Uniquely, while the Connecticut River separates the States of Vermont and New Hampshire, the river up to the low water mark on the Vermont side lies within the State of New Hampshire. Vermont v. New Hampshire, 289 U.S. 593, 619-20, 53 S.Ct. 708, 717-18, 77 L.Ed. 1392 (1933); see RSA 1:1 to :8. The northern part of the Connecticut River is, therefore, owned by the people of the State of New Hampshire. See McGilvra v. Ross, 215 U.S. 70, 79, 30 S.Ct. 27, 31, 54 L.Ed. 95 (1909). The right of private parties to use it to produce electricity for use outside New Hampshire has been limited by RSA 374:35, :36, with the PUC, in effect, the citizens' legislatively delegated "trustee."
Pursuant to its statutory authority, the PUC has, from time to time, approved NEPCO's requests to export hydroelectric power. See, e. g., Connecticut River Power Co. & New England Power Company, 36 N.H.P.U.C. 302, 311-12 (1954); Grafton
Power Company, 12 N.H.P.S.C. 194, 201 (1929). NEPCO concedes that since 1926 it or a predecessor company has obtained permission from the PUC to export electricity from all plants in New Hampshire except Vernon Station, which was constructed prior to 1913.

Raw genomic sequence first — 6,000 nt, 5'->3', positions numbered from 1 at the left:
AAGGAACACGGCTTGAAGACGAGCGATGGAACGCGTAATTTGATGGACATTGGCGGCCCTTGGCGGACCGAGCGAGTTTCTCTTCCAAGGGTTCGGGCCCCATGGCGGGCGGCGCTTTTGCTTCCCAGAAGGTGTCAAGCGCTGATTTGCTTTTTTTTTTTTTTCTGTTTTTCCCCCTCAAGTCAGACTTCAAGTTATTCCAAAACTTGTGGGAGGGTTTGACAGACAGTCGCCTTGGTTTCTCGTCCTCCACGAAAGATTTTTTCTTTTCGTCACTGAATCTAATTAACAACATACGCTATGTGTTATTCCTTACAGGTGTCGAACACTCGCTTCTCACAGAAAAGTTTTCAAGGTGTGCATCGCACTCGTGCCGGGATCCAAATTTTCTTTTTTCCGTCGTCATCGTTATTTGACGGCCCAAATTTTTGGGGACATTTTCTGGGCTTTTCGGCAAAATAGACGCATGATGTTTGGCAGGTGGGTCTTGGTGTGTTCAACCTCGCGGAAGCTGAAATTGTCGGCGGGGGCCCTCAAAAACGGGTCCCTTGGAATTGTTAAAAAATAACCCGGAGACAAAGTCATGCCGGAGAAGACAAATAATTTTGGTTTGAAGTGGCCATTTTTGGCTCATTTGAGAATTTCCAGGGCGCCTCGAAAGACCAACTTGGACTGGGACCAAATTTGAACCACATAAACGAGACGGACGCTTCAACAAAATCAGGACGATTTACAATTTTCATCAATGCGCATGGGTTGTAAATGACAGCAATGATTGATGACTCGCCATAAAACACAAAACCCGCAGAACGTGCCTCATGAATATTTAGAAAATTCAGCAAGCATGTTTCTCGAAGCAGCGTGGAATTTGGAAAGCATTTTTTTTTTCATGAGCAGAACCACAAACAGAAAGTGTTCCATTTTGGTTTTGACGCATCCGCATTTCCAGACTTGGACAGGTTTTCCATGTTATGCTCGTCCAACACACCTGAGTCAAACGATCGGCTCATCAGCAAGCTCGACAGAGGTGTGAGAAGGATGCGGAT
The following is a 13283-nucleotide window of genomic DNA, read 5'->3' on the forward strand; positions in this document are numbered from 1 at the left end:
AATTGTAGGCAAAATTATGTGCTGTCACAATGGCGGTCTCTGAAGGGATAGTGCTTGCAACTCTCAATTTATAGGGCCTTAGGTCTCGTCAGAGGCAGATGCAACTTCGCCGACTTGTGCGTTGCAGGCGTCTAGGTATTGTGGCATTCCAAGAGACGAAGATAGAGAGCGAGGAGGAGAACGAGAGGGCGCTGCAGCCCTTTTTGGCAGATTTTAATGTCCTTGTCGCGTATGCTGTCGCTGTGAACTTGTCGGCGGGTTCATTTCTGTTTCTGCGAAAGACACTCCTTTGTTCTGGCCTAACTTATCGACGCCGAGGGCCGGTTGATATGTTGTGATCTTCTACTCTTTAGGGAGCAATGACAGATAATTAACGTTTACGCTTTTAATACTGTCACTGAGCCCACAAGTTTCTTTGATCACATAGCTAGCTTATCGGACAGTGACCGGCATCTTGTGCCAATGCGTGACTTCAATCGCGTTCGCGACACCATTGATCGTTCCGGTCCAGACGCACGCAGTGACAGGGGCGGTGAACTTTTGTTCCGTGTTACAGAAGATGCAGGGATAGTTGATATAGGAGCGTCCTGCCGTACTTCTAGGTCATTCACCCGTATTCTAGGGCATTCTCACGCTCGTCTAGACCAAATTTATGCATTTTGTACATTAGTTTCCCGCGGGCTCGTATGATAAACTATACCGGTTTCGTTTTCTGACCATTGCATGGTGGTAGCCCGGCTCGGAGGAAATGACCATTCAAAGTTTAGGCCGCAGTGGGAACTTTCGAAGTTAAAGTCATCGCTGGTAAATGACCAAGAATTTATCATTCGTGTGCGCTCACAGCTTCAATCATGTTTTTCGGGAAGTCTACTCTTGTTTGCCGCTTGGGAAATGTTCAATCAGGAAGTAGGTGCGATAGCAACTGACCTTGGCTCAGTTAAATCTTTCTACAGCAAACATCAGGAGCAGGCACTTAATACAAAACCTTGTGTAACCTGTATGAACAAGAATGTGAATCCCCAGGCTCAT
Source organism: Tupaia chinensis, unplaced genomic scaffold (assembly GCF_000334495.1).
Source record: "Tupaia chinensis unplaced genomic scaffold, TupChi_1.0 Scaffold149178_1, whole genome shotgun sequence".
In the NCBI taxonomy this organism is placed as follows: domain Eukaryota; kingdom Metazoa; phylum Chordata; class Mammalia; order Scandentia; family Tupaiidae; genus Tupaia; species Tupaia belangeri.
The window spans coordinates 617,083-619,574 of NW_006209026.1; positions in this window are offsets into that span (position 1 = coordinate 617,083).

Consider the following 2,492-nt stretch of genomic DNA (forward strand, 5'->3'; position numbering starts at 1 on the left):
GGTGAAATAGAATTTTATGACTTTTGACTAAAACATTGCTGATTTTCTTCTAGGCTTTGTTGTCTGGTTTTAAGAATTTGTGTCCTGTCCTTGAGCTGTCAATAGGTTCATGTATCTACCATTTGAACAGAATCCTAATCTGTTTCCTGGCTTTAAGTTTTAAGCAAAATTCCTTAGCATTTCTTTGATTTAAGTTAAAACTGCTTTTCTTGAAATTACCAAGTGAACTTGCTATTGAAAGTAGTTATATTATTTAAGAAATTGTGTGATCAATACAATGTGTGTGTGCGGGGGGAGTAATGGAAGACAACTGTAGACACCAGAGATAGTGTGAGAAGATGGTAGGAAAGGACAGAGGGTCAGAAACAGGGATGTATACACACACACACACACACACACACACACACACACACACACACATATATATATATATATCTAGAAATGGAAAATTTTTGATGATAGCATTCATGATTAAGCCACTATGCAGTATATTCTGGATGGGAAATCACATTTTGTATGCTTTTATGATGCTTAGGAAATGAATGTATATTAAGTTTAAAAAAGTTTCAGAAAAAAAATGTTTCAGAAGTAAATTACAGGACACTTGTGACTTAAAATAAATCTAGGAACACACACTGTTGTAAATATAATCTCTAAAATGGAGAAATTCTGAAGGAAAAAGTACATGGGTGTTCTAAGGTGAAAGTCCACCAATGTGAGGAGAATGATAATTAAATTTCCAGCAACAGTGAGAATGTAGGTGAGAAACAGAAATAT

According to the PUC, the surplus of power produced in New Hampshire during the first half of this century justified the PUC's grants of permission to export in those years. In the late 1920's hydroelectricity provided forty-five per cent of New Hampshire's energy and, with the exception of Maine, this was the highest percentage of electricity so produced anywhere in the country. In 1951 the percentage had risen to forty-nine per cent. Today, the biggest retail seller of electricity in the State, Public Service Company of New Hampshire, serves eighty-three per cent of the population, but its generating mix includes only 4.6 per cent produced by hydroelectric stations, according to the PUC. NHPUC Report accompanying Order 14,492 at 6 (Sept. 19, 1980).